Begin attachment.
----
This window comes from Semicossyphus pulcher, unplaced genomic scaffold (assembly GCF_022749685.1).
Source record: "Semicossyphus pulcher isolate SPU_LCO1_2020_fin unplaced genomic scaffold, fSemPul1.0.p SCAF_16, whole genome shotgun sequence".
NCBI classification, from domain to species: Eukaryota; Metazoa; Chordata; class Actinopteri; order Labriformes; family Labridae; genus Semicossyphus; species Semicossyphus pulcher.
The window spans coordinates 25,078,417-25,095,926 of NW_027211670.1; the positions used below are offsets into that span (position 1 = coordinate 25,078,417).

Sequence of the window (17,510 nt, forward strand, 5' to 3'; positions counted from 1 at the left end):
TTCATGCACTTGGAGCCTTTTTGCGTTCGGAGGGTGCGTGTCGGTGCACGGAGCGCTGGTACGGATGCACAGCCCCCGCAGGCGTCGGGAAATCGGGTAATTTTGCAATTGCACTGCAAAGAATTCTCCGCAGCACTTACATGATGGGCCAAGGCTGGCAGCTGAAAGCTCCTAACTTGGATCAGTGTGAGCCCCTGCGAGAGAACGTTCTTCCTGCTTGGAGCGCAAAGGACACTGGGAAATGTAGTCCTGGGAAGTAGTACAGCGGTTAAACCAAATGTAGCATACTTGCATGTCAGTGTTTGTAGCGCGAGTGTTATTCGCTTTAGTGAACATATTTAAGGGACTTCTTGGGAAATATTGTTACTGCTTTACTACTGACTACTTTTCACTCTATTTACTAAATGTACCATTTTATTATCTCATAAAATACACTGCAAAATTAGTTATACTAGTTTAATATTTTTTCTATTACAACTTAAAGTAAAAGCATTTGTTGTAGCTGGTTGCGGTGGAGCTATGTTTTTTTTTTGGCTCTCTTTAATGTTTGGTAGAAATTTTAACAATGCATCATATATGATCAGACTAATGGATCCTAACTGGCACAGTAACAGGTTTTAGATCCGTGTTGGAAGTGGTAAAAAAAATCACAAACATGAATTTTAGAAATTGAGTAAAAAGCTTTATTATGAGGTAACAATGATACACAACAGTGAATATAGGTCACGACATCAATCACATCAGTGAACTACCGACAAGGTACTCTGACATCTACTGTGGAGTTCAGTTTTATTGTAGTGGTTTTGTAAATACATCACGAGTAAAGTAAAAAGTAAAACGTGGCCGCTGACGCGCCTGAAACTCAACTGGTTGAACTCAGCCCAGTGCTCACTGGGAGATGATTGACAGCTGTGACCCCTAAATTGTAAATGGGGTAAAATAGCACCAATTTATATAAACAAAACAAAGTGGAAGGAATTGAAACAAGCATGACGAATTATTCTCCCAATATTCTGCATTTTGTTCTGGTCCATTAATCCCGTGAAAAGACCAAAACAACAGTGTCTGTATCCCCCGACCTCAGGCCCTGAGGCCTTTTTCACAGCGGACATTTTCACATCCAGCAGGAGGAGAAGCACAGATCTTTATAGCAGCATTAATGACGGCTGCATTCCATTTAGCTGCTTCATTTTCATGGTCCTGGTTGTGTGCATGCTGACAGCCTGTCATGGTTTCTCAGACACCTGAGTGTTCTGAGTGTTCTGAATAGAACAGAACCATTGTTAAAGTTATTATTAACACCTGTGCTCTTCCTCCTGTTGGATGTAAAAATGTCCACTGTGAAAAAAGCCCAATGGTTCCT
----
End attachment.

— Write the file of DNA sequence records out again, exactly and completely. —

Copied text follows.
This window comes from Semicossyphus pulcher, unplaced genomic scaffold (assembly GCF_022749685.1).
Source record: "Semicossyphus pulcher isolate SPU_LCO1_2020_fin unplaced genomic scaffold, fSemPul1.0.p SCAF_16, whole genome shotgun sequence".
NCBI classification, from domain to species: Eukaryota; Metazoa; Chordata; class Actinopteri; order Labriformes; family Labridae; genus Semicossyphus; species Semicossyphus pulcher.
The window spans coordinates 25,078,417-25,095,926 of NW_027211670.1; the positions used below are offsets into that span (position 1 = coordinate 25,078,417).

Sequence of the window (17,510 nt, forward strand, 5' to 3'; positions counted from 1 at the left end):
TTCATGCACTTGGAGCCTTTTTGCGTTCGGAGGGTGCGTGTCGGTGCACGGAGCGCTGGTACGGATGCACAGCCCCCGCAGGCGTCGGGAAATCGGGTAATTTTGCAATTGCACTGCAAAGAATTCTCCGCAGCACTTACATGATGGGCCAAGGCTGGCAGCTGAAAGCTCCTAACTTGGATCAGTGTGAGCCCCTGCGAGAGAACGTTCTTCCTGCTTGGAGCGCAAAGGACACTGGGAAATGTAGTCCTGGGAAGTAGTACAGCGGTTAAACCAAATGTAGCATACTTGCATGTCAGTGTTTGTAGCGCGAGTGTTATTCGCTTTAGTGAACATATTTAAGGGACTTCTTGGGAAATATTGTTACTGCTTTACTACTGACTACTTTTCACTCTATTTACTAAATGTACCATTTTATTATCTCATAAAATACACTGCAAAATTAGTTATACTAGTTTAATATTTTTTCTATTACAACTTAAAGTAAAAGCATTTGTTGTAGCTGGTTGCGGTGGAGCTATGTTTTTTTTTTGGCTCTCTTTAATGTTTGGTAGAAATTTTAACAATGCATCATATATGATCAGACTAATGGATCCTAACTGGCACAGTAACAGGTTTTAGATCCGTGTTGGAAGTGGTAAAAAAAATCACAAACATGAATTTTAGAAATTGAGTAAAAAGCTTTATTATGAGGTAACAATGATACACAACAGTGAATATAGGTCACGACATCAATCACATCAGTGAACTACCGACAAGGTACTCTGACATCTACTGTGGAGTTCAGTTTTATTGTAGTGGTTTTGTAAATACATCACGAGTAAAGTAAAAAGTAAAACGTGGCCGCTGACGCGCCTGAAACTCAACTGGTTGAACTCAGCCCAGTGCTCACTGGGAGATGATTGACAGCTGTGACCCCTAAATTGTAAATGGGGTAAAATAGCACCAATTTATATAAACAAAACAAAGTGGAAGGAATTGAAACAAGCATGACGAATTATTCTCCCAATATTCTGCATTTTGTTCTGGTCCATTAATCCCGTGAAAAGACCAAAACAACAGTGTCTGTATCCCCCGACCTCAGGCCCTGAGGCCTTTTTCACAGCGGACATTTTCACATCCAGCAGGAGGAGAAGCACAGATCTTTATAGCAGCATTAATGACGGCTGCATTCCATTTAGCTGCTTCATTTTCATGGTCCTGGTTGTGTGCATGCTGACAGCCTGTCATGGTTTCTCAGACACCTGAGTGTTCTGAGTGTTCTGAATAGAACAGAACCATTGTTAAAGTTATTATTAACACCTGTGCTCTTCCTCCTGTTGGATGTAAAAATGTCCACTGTGAAAAAAGCCCAATGGTTCCT